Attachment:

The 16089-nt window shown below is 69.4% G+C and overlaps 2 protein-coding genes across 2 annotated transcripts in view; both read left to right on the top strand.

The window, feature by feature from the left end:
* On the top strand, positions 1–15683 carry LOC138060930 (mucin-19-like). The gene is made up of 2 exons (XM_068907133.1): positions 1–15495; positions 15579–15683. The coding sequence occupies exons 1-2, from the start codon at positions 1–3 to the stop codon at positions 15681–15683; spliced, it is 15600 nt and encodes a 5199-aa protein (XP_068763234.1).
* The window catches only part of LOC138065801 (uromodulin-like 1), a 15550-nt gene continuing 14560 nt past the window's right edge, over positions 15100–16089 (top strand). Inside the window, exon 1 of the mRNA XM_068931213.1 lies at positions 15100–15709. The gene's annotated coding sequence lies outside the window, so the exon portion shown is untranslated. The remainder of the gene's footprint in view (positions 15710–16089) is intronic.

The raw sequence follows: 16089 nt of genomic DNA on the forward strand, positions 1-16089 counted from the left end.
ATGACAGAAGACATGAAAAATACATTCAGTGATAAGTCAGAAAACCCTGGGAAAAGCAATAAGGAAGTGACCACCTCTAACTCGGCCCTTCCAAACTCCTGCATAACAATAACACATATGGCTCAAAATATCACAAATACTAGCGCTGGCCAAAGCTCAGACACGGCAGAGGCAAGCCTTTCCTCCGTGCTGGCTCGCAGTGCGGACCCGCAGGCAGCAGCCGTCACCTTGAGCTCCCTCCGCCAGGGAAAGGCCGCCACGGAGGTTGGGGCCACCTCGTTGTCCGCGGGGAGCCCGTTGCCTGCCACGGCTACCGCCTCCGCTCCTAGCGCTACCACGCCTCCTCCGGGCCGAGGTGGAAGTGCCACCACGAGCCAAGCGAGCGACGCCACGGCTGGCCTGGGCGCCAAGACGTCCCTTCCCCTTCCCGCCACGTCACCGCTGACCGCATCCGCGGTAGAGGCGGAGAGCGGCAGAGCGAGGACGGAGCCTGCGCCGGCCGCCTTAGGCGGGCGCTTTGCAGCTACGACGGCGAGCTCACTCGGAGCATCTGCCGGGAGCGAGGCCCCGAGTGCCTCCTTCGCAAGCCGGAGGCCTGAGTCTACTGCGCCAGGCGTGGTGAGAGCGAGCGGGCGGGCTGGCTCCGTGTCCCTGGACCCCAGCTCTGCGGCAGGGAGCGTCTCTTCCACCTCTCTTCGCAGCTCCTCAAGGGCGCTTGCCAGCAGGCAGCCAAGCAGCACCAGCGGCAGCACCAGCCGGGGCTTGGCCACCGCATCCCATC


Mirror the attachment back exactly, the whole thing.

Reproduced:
The 16089-nt window shown below is 69.4% G+C and overlaps 2 protein-coding genes across 2 annotated transcripts in view; both read left to right on the top strand.

The window, feature by feature from the left end:
* On the top strand, positions 1–15683 carry LOC138060930 (mucin-19-like). The gene is made up of 2 exons (XM_068907133.1): positions 1–15495; positions 15579–15683. The coding sequence occupies exons 1-2, from the start codon at positions 1–3 to the stop codon at positions 15681–15683; spliced, it is 15600 nt and encodes a 5199-aa protein (XP_068763234.1).
* The window catches only part of LOC138065801 (uromodulin-like 1), a 15550-nt gene continuing 14560 nt past the window's right edge, over positions 15100–16089 (top strand). Inside the window, exon 1 of the mRNA XM_068931213.1 lies at positions 15100–15709. The gene's annotated coding sequence lies outside the window, so the exon portion shown is untranslated. The remainder of the gene's footprint in view (positions 15710–16089) is intronic.

The raw sequence follows: 16089 nt of genomic DNA on the forward strand, positions 1-16089 counted from the left end.
ATGACAGAAGACATGAAAAATACATTCAGTGATAAGTCAGAAAACCCTGGGAAAAGCAATAAGGAAGTGACCACCTCTAACTCGGCCCTTCCAAACTCCTGCATAACAATAACACATATGGCTCAAAATATCACAAATACTAGCGCTGGCCAAAGCTCAGACACGGCAGAGGCAAGCCTTTCCTCCGTGCTGGCTCGCAGTGCGGACCCGCAGGCAGCAGCCGTCACCTTGAGCTCCCTCCGCCAGGGAAAGGCCGCCACGGAGGTTGGGGCCACCTCGTTGTCCGCGGGGAGCCCGTTGCCTGCCACGGCTACCGCCTCCGCTCCTAGCGCTACCACGCCTCCTCCGGGCCGAGGTGGAAGTGCCACCACGAGCCAAGCGAGCGACGCCACGGCTGGCCTGGGCGCCAAGACGTCCCTTCCCCTTCCCGCCACGTCACCGCTGACCGCATCCGCGGTAGAGGCGGAGAGCGGCAGAGCGAGGACGGAGCCTGCGCCGGCCGCCTTAGGCGGGCGCTTTGCAGCTACGACGGCGAGCTCACTCGGAGCATCTGCCGGGAGCGAGGCCCCGAGTGCCTCCTTCGCAAGCCGGAGGCCTGAGTCTACTGCGCCAGGCGTGGTGAGAGCGAGCGGGCGGGCTGGCTCCGTGTCCCTGGACCCCAGCTCTGCGGCAGGGAGCGTCTCTTCCACCTCTCTTCGCAGCTCCTCAAGGGCGCTTGCCAGCAGGCAGCCAAGCAGCACCAGCGGCAGCACCAGCCGGGGCTTGGCCACCGCATCCCATC